Data Driven Markets and Changing Market Forecasts
INVESTMENT COMMITTEE COMMENTARY September 2023
Market volatility continued in September as rising bond yields pressured stock valuations, while some inflation indicators pointed to a bounce back in inflation and the Federal Reserve (Fed) reiterated a “higher for longer” interest rate outlook. All asset classes declined for the month.
Solid economic data and a pause in the rise in Treasury yields allowed the S&P 500 to stabilize through the first half of the month. Volatility returned following the September Fed decision that gave investors a “hawkish” surprise, despite not increasing interest rates. Specifically, the majority of Fed members reiterated an anticipated need for an additional rate hike before the end of the year. Further, the Fed forecasted only two rate cuts for all of 2024, down from four rate cuts forecasted at the June meeting.
Late in the month, two additional developments weighed further on both stocks and bonds. First, the United Auto Workers labor union began a general strike, a move that would disrupt automobile production. Second, the U.S. moved towards another government shutdown as Republicans and Democrats struggled to agree on a “continuing resolution” to fund the government. The shutdown was avoided at the last minute, but the funding extension only lasts until November 17th. The S&P 500 declined towards the end of the month to hit a fresh three-month low.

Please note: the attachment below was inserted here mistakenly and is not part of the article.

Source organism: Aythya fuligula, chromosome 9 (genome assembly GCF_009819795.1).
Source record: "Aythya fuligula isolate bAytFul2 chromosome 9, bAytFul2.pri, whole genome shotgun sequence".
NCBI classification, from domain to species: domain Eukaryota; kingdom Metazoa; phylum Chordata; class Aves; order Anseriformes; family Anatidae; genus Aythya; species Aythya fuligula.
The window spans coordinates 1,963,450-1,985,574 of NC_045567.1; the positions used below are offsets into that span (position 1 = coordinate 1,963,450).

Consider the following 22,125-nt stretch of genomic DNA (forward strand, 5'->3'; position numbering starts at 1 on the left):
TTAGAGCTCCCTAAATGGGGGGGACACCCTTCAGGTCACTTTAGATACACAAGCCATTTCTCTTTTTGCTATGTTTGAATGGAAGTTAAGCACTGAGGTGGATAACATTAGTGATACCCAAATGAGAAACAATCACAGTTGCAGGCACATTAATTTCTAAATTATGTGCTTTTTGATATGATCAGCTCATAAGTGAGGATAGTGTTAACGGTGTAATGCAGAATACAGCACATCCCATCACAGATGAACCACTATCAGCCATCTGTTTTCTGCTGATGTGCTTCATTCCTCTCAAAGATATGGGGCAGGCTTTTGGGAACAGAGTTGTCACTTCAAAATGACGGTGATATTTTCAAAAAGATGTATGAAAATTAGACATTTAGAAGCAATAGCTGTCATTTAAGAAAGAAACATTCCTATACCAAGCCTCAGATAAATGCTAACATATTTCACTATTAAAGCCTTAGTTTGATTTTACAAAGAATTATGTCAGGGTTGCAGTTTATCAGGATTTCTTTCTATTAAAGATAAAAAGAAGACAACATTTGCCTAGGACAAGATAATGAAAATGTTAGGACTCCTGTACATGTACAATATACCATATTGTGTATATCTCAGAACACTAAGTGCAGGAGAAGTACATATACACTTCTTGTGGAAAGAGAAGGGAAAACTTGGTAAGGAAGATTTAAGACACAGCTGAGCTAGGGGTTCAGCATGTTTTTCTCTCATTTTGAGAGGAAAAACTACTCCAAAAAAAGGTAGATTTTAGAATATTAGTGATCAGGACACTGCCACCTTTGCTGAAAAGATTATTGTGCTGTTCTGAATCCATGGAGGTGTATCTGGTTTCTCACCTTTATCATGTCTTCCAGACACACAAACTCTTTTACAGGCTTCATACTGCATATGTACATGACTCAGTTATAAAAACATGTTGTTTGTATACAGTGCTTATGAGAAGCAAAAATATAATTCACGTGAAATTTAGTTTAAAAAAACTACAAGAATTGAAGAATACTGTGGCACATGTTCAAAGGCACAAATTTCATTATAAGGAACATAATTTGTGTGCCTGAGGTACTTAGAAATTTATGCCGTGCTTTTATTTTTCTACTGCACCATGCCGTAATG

The headline consumer price index (CPI) moved higher from 3.3% to 3.7%, as the gasoline component of CPI was impacted by a rally in global crude oil prices and with normal changes in supply and demand for gasoline. Other inflation components such as food at home, food away from home, medical care, used vehicles and airline fares may moderate, but in total, it will be difficult for CPI to move below 3% anytime soon.
The S&P 500 fell 4.8% in September but remains up 13.1% for the year. Other domestic equity asset classes modestly underperformed the S&P 500 in September. Foreign developed and emerging market equities outperformed the S&P 500 even with a strengthening U.S. dollar which is a headwind for foreign stocks.
Rising bond yields impacted bond performance in September. The yield on 10-year Treasuries rose from 4.09% to 4.57%. This increase was higher than expected and the Bloomberg U.S. Aggregate Bond Index return fell by 2.5%. High yield bonds and foreign bonds (USD hedged) also declined in September, but year-to-date performance remains positive.
Data Driven Markets and Changing Market Forecasts
Over the last several years, the Fed has underestimated the rise in short-term interest rates. Two years ago, for example, the central bank forecasted a Fed Funds Rate for September 2023 of 0.25%. Last year, the forecasted 2023 rate jumped to 4.40%. The actual rate today stands at 5.33%. Revised forecasts continually provide new data points that factor into investor decisions. The following chart shows current Fed forecasts and illustrates changes from a year ago which reflect the upside interest rate surprises in 2023.
Investors, as a group, will digest and react to economic news and data as it relates to the markets. Investors also attempt to extrapolate that information to understand longer-term market implications. The recent news on inflation and interest rates has investors reevaluating their earlier optimism regarding a soft landing for the economy.